Smart Borrowing Provides a Gateway to Helping Associations Tackle Large Expenses and Preserve Reserves
Community associations are essential to maintaining the special features that make a community or development both desirable and functional to its residents. But often times, large and unexpected expenses – from launching a large-scale capital project to replacing a damaged club house roof or fixing a major pool leak – can leave association boards of directors weighing the best way to cover costs, while remaining solvent in both the short- and long-term.
While using cash reserves is one option, many association boards realize that investing cash on hand may not fully cover the anticipated costs of the project or more commonly may severely limit the association’s ability to maintain services and amenities while continuing to meeting existing financial obligations. Similarly, depending on the size of the project and expense, levying a one-time special assessment may in itself become too burdensome for owners to absorb.
In either case, turning to alternative funding by reaching out to a bank that specializes in association lending can be in the associations – and the owners – best interests by helping bridge the financial gap that exists.
Why Borrowing Makes Sense
Misconceptions sometimes exist among association boards, management and homeowners when it comes to association lending. In reality, smart and responsible borrowing delivers the flexibility and opportunity to distribute the cost of large-scale and long-term projects over time to lessen the immediacy of financial need.
For associations, it’s also a way to pay for a project, while spreading its cost evenly among homeowners over the course of a period of time, instead of assessing a one-time charge to homeowners in that moment.
Determining Whether a Loan Will Work for Your Community
Following an in-depth assessment of anticipated costs associated with a specific project, a frank discussion between the association’s board of directors and its attorney are vital to determining whether the association is in a position to take out a loan – and for how much and how long. Specifically, understanding the association’s state of liquidity, or money in their reserves, will establish a benchmark from which to approach a bank with a loan request.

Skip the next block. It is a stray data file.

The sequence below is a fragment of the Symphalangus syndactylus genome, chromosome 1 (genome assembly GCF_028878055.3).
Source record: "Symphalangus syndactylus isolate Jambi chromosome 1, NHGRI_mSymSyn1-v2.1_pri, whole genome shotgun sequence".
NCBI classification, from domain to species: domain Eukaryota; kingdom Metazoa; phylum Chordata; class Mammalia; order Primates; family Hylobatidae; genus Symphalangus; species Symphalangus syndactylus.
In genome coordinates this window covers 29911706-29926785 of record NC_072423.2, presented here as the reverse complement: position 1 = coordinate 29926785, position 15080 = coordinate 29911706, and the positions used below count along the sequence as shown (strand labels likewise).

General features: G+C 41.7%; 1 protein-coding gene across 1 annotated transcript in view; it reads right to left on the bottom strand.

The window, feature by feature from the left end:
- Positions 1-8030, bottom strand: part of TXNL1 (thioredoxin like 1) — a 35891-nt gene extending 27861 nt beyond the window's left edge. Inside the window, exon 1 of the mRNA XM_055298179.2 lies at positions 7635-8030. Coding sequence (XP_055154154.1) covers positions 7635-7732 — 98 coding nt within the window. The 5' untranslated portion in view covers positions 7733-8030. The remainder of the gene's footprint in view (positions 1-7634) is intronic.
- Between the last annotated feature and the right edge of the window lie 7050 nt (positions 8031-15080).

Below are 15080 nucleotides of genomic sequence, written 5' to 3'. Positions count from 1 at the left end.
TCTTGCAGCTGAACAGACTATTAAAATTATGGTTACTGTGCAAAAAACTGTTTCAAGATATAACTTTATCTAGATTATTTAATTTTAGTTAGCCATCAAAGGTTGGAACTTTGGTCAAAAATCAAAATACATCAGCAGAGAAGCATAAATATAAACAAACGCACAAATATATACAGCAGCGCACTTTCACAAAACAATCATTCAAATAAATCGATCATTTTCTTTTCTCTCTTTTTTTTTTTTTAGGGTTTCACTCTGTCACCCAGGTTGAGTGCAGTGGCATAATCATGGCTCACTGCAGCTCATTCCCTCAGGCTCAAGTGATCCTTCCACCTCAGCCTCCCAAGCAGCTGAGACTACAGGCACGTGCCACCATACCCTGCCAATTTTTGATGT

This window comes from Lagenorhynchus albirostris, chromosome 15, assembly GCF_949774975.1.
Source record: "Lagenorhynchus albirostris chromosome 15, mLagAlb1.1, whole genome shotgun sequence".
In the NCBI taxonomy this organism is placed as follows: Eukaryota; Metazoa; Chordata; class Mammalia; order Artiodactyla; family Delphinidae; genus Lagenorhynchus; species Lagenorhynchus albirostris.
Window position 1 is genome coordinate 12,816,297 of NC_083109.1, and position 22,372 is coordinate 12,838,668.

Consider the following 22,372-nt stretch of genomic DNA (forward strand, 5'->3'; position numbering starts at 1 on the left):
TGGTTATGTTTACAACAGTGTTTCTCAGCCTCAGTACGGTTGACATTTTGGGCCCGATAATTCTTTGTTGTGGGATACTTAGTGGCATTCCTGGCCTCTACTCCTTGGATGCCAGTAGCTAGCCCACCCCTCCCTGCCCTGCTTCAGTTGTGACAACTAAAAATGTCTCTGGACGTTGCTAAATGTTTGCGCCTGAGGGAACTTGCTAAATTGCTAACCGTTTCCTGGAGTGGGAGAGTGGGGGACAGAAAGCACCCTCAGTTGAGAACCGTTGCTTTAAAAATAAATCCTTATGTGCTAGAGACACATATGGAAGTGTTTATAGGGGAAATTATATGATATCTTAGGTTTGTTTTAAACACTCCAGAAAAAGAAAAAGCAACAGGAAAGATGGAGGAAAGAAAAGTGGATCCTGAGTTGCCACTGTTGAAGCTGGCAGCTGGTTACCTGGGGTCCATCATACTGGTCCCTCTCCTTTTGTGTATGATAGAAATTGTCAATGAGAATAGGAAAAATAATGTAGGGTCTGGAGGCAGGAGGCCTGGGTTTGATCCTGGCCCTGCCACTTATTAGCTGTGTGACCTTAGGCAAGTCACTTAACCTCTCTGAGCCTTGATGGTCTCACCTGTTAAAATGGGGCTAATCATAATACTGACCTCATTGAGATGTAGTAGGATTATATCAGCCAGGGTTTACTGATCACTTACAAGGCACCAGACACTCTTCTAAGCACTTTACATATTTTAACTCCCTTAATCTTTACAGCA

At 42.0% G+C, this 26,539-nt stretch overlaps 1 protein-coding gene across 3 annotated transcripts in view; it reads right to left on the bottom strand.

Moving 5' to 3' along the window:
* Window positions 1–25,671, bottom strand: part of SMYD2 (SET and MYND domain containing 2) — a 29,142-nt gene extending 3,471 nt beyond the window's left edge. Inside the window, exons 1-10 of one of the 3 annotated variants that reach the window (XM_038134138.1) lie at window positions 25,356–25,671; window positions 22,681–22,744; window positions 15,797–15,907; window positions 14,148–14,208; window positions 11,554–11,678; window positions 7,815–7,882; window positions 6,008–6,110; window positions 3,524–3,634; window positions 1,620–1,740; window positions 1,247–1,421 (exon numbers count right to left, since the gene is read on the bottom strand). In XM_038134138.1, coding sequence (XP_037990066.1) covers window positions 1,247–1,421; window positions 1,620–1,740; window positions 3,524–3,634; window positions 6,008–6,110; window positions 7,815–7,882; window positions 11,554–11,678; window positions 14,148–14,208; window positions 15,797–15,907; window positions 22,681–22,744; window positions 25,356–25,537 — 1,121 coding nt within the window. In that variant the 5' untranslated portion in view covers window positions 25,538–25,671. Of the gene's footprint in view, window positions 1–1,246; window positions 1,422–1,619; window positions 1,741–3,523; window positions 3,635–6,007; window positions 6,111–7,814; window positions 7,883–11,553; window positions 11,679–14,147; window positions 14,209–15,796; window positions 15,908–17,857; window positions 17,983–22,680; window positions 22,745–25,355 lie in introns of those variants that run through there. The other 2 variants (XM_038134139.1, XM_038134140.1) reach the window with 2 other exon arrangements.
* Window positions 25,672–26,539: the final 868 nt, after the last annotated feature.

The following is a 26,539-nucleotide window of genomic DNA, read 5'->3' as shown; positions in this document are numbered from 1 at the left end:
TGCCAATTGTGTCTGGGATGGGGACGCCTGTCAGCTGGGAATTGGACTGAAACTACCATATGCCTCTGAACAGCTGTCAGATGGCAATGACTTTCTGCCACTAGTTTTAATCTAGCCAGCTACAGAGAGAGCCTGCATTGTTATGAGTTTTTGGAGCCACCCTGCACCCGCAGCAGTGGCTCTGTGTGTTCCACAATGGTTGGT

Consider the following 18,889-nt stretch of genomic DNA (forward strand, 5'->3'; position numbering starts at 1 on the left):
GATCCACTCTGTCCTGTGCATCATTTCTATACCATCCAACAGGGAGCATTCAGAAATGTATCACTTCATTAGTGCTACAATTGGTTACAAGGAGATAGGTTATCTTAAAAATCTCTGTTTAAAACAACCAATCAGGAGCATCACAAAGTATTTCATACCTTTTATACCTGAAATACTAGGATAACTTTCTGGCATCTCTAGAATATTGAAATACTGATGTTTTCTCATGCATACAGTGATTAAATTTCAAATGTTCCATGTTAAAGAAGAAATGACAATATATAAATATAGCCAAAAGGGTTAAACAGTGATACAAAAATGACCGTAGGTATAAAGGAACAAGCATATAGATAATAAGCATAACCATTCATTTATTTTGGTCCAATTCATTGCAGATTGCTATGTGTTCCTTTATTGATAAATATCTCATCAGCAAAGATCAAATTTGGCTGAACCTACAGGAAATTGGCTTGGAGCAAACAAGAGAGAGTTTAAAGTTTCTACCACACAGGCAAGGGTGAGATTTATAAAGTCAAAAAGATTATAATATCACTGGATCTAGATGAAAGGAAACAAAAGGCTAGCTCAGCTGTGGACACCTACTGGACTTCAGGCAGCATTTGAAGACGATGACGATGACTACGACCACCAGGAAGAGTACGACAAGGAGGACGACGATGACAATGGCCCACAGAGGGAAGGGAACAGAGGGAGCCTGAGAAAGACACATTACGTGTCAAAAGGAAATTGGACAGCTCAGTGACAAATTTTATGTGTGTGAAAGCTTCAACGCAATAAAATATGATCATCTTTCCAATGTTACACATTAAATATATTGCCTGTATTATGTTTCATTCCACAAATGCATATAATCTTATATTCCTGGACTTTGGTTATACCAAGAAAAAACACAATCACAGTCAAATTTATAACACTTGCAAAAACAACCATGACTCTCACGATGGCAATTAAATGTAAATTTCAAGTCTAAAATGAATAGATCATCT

In addition to reviewing the association’s governing documents to determine the association’s capacity to enter into a loan agreement, it is wise to explore options that will be used to repay a loan. This could include an increase to regular assessments or a special assessment paid over a specific period of time. And while not necessary to begin the discussion with a lender, having a clear direction on how to repay the loan is helpful, especially since association boards and/or homeowners themselves are vital to approving the loan. It also reinforces to the lender that there is significant community support and commitment to repay the loan.
Beginning the Conversation
Not all lenders are created equal and not all understand the unique nuances of working with community associations. Alliance Association Bank specifically caters to the needs of the association, providing flexible and creative financing solutions with an expedited underwriting and approval process. Our relationship managers will work with the association boards to discuss the different types of lending options available, be they term loans or various lines of credit, including construction and disaster recovery, and the benefits each brings to the borrower. Alliance Association Bank offers a wide range of innovative products and services designed to create efficiencies, reduce costs and increase revenue.
Also, a lender’s familiarity with the scope of projects an association typically engages in greatly affects their ability to right-size both loans and terms. The Association Lending team has extensive experience handling loans for deferred maintenance projects, common area improvements, construction defect repair, insurance premium financing and refinancing of existing loans.
For associations faced with large-scale costs, having a knowledgeable, experienced team on their side is a practical and forward-thinking solution. Alliance Association Bank’s team delivers agile funding options that meet both the association’s business goals and commitments to the homeowners.
Find a Relationship Manager Near You
*All offers of credit are subject to credit approval, satisfactory legal documentation and regulatory compliance.
Alliance Association Bank, a division of Western Alliance Bank, provides financing solutions to the growing community management and homeowner association industries with a high level of expertise and responsiveness. This specialized organization offers a wide range of innovative banking products and services designed to create efficiencies, reduce costs and increase revenue. Western Alliance Bank, Member FDIC, is the primary subsidiary of Phoenix-based Western Alliance Bancorporation, with approximately $50 billion in assets. Western Alliance is again #1 best-performing of the 50 largest public U.S. banks in the new S&P Global Market Intelligence listing for 2020 and ranks high on the Forbes “Best Banks in America” list year after year. Serving clients across the country wherever business happens, Western Alliance Bank operates individually branded, full-service banking divisions and has offices in key markets nationwide.